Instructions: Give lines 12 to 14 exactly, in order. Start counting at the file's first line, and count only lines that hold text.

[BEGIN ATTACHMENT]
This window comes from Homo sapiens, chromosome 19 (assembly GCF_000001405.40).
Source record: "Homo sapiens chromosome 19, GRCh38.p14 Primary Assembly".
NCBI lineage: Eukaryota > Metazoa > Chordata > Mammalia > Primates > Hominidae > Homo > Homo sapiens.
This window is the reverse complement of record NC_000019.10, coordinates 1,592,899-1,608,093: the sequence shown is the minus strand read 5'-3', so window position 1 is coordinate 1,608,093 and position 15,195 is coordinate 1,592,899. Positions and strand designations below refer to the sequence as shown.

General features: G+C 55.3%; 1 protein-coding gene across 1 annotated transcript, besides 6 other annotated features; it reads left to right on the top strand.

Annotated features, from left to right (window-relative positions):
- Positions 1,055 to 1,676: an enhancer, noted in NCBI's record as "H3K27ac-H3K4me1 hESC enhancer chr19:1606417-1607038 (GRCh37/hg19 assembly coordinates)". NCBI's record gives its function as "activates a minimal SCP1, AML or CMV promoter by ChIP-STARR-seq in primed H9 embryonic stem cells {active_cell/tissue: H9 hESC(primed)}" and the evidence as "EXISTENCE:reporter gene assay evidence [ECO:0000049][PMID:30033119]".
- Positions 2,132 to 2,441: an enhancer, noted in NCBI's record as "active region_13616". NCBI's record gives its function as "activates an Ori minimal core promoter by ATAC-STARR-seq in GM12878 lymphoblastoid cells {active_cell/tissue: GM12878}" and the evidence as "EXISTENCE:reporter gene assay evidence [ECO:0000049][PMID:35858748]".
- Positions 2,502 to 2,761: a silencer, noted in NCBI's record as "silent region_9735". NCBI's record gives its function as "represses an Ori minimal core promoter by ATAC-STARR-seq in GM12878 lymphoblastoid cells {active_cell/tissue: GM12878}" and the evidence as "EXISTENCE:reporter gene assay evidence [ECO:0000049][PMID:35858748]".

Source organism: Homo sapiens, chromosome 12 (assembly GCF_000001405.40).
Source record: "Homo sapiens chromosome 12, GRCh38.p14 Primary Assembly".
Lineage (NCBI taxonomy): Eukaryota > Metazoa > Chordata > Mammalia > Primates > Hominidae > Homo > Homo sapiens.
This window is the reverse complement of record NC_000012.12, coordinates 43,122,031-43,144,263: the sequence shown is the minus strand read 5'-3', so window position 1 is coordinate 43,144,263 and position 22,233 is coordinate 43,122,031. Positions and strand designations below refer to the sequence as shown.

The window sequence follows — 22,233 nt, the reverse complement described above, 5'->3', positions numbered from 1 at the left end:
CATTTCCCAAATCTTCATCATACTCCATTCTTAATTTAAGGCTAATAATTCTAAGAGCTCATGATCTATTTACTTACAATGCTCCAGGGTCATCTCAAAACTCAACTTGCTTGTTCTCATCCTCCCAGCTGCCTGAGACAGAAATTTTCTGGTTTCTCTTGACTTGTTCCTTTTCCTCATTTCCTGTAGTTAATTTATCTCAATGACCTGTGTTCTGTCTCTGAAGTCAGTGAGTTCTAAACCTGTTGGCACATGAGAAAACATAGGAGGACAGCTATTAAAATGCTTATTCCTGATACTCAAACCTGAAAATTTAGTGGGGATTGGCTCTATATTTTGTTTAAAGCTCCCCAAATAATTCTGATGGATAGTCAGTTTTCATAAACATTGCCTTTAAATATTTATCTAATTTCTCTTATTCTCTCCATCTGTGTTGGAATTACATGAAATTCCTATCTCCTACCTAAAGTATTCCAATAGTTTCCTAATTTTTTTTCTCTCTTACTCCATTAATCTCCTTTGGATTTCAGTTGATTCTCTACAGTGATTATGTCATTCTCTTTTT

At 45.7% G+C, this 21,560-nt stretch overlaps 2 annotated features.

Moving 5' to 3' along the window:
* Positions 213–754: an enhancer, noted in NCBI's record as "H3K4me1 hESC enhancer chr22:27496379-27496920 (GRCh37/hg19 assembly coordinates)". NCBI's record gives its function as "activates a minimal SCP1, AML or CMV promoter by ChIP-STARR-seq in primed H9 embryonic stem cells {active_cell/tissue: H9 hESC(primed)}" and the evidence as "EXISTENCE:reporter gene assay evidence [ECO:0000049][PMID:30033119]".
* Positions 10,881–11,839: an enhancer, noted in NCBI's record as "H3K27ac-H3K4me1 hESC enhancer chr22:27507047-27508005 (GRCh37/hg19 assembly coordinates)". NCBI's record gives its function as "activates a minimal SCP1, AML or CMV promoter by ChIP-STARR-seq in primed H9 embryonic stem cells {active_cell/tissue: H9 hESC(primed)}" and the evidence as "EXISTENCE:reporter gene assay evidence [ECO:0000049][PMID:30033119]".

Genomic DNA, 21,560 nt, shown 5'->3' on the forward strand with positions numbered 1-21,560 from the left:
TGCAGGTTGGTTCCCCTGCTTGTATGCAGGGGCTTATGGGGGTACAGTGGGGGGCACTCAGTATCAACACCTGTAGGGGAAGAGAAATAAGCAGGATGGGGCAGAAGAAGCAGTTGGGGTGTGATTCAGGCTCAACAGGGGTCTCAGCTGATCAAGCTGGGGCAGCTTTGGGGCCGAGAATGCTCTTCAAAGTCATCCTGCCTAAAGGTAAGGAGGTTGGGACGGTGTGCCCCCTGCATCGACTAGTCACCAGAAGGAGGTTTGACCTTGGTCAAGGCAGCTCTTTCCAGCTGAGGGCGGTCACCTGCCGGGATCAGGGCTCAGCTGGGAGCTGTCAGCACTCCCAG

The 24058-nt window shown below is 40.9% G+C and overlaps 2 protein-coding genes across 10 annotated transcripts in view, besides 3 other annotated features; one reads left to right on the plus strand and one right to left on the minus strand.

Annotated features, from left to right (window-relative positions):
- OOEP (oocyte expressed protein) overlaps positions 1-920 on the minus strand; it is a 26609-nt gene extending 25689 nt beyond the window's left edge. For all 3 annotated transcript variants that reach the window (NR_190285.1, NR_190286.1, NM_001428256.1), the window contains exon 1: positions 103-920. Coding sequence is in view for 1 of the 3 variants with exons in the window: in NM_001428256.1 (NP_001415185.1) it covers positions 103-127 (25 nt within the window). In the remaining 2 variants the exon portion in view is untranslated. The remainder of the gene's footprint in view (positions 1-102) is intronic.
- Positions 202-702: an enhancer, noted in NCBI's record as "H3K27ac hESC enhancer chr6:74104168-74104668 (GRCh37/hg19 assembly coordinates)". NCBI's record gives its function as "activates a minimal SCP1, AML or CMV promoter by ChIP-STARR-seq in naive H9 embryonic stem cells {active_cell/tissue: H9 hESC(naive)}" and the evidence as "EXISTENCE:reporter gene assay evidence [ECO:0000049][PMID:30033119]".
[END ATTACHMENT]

Lineage (NCBI taxonomy): Eukaryota > Metazoa > Chordata > Mammalia > Primates > Hominidae > Homo > Homo sapiens.
This window is the reverse complement of record NC_000012.12, coordinates 43,122,031-43,144,263: the sequence shown is the minus strand read 5'-3', so window position 1 is coordinate 43,144,263 and position 22,233 is coordinate 43,122,031. Positions and strand designations below refer to the sequence as shown.

The window sequence follows — 22,233 nt, the reverse complement described above, 5'->3', positions numbered from 1 at the left end: